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How the planets aligned for Lochie

Lochie O'Brien highlights | Pick 10 Watch number 10 pick Lochie O'Brien highlights.

CLICK on the Lochie O’Brien's video highlights on and what first catches your eye is that truly wicked left foot. 

The execution, whether hitting a moving target or slotting a six-pointer post high from 60m, is truly sublime and, one presumes, totally natural for O’Brien - the boy from Mildura taken with Carlton’s pick No.10 in the 2017 NAB AFL National Draft, earned in part for the Bryce Gibbs trade. 

But speak to Carlton’s second selection of the 2017 draft and he’ll tell you that his Johnston-esque kicking capability came with the support of his father Jason and his junior coach at South Mildura, Dom Scullino. 

“I can’t remember too far back, but Dad always talked about how when I was young I was a terrible kick, that I always used to slam the ball onto my boot and didn’t have much success with it,” O’Brien said.

“Dad and Dom spent a lot of time on me, just making sure I got my kicking structures right and it’s really worked out . . . I reckon that was when I was at Auskick age, somewhere between four and eight.”

O'Brien boasts a truly wicked left foot. (Photo: AFL Media)

At the time of writing, O’Brien was still trying to process the events of Friday night, when his name was called at Sydney Showground. 

O’Brien had a fair idea he would end up at Carlton if the cards fell as anticipated. As he said: “I was pretty much told that if St Kilda took Hunter Clark (at selection No.7) then I was going to be taken at No.10”. 

In truth, O’Brien had been on Carlton’s radar for months, having participated in a 10-day training camp with the players on the Gold Coast in late 2016. The camp proved to be invaluable for O’Brien, for as he said of the experience: “I got to know a few of the boys, which definitely boosted my spirits”.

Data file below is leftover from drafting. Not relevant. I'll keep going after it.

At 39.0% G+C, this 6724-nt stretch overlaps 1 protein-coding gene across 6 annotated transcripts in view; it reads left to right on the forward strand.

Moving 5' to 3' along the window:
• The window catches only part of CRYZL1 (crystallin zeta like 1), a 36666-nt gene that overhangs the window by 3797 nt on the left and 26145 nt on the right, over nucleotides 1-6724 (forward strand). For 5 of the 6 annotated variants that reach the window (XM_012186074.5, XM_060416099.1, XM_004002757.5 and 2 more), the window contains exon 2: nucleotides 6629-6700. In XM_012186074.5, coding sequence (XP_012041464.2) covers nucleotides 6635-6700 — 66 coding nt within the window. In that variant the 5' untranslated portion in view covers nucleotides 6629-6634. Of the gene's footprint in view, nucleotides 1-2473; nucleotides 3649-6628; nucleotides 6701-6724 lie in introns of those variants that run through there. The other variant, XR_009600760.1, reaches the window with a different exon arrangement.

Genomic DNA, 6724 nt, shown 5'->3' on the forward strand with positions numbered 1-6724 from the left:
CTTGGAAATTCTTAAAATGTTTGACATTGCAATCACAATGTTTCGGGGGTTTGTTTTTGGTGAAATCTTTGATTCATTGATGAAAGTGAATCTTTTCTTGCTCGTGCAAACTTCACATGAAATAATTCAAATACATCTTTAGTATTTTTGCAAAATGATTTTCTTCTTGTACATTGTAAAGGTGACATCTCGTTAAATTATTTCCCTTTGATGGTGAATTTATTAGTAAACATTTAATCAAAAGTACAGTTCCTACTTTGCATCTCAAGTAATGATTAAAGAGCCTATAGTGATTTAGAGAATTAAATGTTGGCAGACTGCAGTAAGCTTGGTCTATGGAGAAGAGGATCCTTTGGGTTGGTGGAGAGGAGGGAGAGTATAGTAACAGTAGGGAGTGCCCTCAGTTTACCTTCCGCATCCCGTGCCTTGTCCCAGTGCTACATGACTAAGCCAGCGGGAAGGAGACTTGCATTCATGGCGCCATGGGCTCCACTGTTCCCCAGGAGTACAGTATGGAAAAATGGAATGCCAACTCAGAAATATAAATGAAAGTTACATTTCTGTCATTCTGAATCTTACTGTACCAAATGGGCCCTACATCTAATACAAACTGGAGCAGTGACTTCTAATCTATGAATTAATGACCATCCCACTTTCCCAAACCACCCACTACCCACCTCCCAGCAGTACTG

Along the way, O’Brien’s fortunes at Bendigo Pioneers were closely monitored by Carlton’s recruiters. 

“I was in pretty regular contact with (recruiting officer) Michael Jordan. We pretty much spoke on a weekly basis and he took me out to dinner a few times,” O’Brien said. 

“There were probably four clubs heading into it that I was probably getting ready to go to, but Carlton was the main one I was hoping for.”

O'Brien was thrilled to join the Blues, who were No.1 on his wishlist. (Photo: AFL Media)

There was a time where O’Brien actively pursued a career in athletics, as an accomplished runner over 400 and 1500-metre distances. History records O’Brien as a Victorian 400-metre winner who claimed the state’s schoolboy record with a time of 51.06 seconds. 

In the aftermath of the national championships, O’Brien knew he had reached the sporting fork in the road. 

Crucially, he thought “team”.

“I had a decision to make regarding which pathway I was to choose,” O’Brien said.

“I saw people celebrating wins by running a lap on their own and I thought ‘That’s not really for me’. I obviously thought about how success comes in different ways and there’s nothing that beats a team environment in celebrating success.” 

In the aftermath of the draft, O’Brien also had to switch allegiances from Collingwood to Carlton - a no-brainer if ever there was one. 

O’Brien, whose father Denis managed one senior game for the black and whites in 1971, once featured on a grand final poster with Scott Pendlebury’s No.10 painted on his face in black and white.

Who knows, come 2018 O’Brien could be standing ‘Pendles’ – and that’s fine by him, for in Carlton he knows the planets are fast aligning. 

“It’s a very young team obviously in the rebuilding stage and I’m really looking forward to being a part of it,” O’Brien said. 

“The club’s heading in the right direction, the culture’s good, and from what I’ve been told everyone is striving to get the very best out of themselves.” 

Taglining himself as “a running player who loves to take on the game, who tries to split the game open and impact the scoreboard with my left foot”, O’Brien is also a goalsetter. 

So what does he hope to achieve in season one at Bluesville? 

“I want to make little steps along the way, and maybe set little goals to improve. The biggest thing for me is to stay injury-free, keep improving and try to get a senior game in my first year.”